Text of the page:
GIL :smiley16:

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With the development and marketing of many new brands of hobby paint over the last few years, there are many variables, as the above posts point out. But in my experience you can never go wrong if you consistently apply enamels over lacquers and not the other way around. Water-based paints can go over either of them.

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Thank you all for these suggestions. They will be helpful to me. I too was under the general impression that you should not apply lacquer over enamel. But I have been thinking- I have been using Testors clear and flat coats, which are lacquer based, over Testors Model Master enamel! So how am I getting away with this? Nick

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Over the last several decades I think I've violated every paint rule in existence and gotten away with it. Depending on the specific paint involved, the plastic you're spraying it on, the kind of primer you use, etc., ad nauseum, and your nerve, you can put practically anything over anything. For example: lacquer over enamel, enamel over lacquer, lacquer on vinyl and more. Then there's the various acrylics that range from water based acrylics to acrylic enamels, acrylic lacquers and on and on. Here you have to experiment because there are too many variables where acrylics are concerned to make any kind of definitive statement.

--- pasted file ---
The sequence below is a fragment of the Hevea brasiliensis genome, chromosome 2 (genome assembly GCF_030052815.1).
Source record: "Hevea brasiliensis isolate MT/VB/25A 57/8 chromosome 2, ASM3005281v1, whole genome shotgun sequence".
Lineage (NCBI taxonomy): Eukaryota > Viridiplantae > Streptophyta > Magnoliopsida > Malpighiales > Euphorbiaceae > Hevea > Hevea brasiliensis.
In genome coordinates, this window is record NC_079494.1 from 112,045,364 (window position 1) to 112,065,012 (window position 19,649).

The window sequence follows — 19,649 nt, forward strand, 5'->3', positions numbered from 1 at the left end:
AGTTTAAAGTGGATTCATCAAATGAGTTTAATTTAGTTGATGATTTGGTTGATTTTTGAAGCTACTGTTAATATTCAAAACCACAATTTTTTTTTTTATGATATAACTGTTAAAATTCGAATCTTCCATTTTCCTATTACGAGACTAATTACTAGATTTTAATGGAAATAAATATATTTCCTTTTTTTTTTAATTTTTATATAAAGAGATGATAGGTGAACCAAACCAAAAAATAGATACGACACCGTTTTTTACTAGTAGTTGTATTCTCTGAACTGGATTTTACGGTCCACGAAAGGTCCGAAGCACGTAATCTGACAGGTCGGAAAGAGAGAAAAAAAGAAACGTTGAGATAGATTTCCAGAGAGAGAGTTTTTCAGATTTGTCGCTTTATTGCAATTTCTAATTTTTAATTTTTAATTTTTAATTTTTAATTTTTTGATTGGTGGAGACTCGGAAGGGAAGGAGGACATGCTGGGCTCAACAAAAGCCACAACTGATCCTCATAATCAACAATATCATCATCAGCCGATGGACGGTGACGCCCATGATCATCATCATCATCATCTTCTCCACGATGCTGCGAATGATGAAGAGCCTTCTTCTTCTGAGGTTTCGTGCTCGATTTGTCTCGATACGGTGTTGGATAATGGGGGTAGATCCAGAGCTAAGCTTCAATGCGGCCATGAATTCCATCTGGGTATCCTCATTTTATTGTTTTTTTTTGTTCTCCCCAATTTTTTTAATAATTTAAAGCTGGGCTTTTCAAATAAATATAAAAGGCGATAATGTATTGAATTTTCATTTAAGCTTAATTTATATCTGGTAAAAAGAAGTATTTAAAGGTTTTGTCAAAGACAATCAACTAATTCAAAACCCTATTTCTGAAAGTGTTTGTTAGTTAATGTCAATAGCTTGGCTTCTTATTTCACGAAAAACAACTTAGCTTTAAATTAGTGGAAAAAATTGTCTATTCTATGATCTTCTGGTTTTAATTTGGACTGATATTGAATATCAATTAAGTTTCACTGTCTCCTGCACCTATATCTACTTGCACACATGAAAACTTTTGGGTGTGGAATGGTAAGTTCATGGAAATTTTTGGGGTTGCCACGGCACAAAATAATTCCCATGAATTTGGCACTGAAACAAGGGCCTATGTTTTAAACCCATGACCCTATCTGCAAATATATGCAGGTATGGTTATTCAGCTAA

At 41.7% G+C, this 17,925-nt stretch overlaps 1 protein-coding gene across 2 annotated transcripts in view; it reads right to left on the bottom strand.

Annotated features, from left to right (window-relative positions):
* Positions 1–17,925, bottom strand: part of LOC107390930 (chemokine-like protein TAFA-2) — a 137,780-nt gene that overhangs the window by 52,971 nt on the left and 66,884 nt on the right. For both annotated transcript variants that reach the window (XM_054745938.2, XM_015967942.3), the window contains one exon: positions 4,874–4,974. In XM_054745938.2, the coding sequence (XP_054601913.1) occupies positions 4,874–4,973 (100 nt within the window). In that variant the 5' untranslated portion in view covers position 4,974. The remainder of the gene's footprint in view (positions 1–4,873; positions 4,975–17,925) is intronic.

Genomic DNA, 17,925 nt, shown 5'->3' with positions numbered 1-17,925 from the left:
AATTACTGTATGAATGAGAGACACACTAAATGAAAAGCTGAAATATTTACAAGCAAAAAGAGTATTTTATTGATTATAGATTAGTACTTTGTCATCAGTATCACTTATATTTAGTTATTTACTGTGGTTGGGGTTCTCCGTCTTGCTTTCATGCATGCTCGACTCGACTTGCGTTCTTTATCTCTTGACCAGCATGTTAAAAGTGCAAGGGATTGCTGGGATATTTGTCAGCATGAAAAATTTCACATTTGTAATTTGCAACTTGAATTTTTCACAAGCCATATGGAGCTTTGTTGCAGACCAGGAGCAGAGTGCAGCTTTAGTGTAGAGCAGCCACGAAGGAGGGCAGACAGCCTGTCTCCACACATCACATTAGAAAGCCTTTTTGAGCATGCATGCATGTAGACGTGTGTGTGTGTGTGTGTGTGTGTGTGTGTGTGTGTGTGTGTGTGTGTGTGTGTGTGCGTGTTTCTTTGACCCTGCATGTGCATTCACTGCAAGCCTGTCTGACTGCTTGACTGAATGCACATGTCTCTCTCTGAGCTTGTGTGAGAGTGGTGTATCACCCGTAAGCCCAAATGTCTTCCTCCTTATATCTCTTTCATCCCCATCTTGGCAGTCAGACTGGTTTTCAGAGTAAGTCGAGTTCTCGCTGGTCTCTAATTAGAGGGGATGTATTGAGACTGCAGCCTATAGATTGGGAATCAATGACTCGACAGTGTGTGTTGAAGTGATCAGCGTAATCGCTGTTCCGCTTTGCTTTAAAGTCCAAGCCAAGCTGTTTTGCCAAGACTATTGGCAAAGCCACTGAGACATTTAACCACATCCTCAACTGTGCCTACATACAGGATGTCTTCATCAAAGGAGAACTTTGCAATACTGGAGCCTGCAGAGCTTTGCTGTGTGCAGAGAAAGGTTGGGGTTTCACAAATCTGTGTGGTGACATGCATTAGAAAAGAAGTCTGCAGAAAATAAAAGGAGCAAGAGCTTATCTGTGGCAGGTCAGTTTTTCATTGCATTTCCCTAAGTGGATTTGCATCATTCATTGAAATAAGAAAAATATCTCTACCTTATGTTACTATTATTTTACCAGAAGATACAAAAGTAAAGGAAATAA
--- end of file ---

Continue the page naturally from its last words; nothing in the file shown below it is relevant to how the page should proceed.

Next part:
To give you an idea of just how far you can alter a given paint...and also abuse an airbrush...back when I was painting models for Bell Helicopter, Bell was providing the paint. What was it? Two part military standard urethane that was straight out of the bulk drum. Mixing ratio was something on the order of 20 parts paint to 4 parts catalyst (don't quote me, it's been forty years), but that was still too thick for an airbrush. The airbrush I was using at the time was a Paasche VL-5. Anyway, to get the stuff thin enough to spray, I changed the ratio to something like 20 or 30 parts catalyst and 5 or 6 parts paint. Even at that level it was still too thick for an even application. So I pulled the airbrush needle back, reamed out the tip of the cone and jacked the pressure up to 40 psi or so. The result was some really beautiful paint jobs, but it sure didn't do much for the airbrush!

 

What's the moral of this story and the rest of my rambling? Simply that there are no hard and fast rules where paint is concerned. The best you can do is experiment until you find something that works for you.

 

Recently, I have been messing with HOK clear urethane and everything I read said 3:1:1 paint:reducer:catalyst. I mixed it up that way first time and it sprayed like honey which may be fine in an auto spray booth, but for a model I got really thick orange peel. I upped the reducer per the spec sheet to 1.1 parts and got a better but not great result. Then I did 2 times the reducer and it worked great. Way out of spec but if it works, go for it! So in my opinion, manufactures specs, are a starting point and you need to try things until they work for you!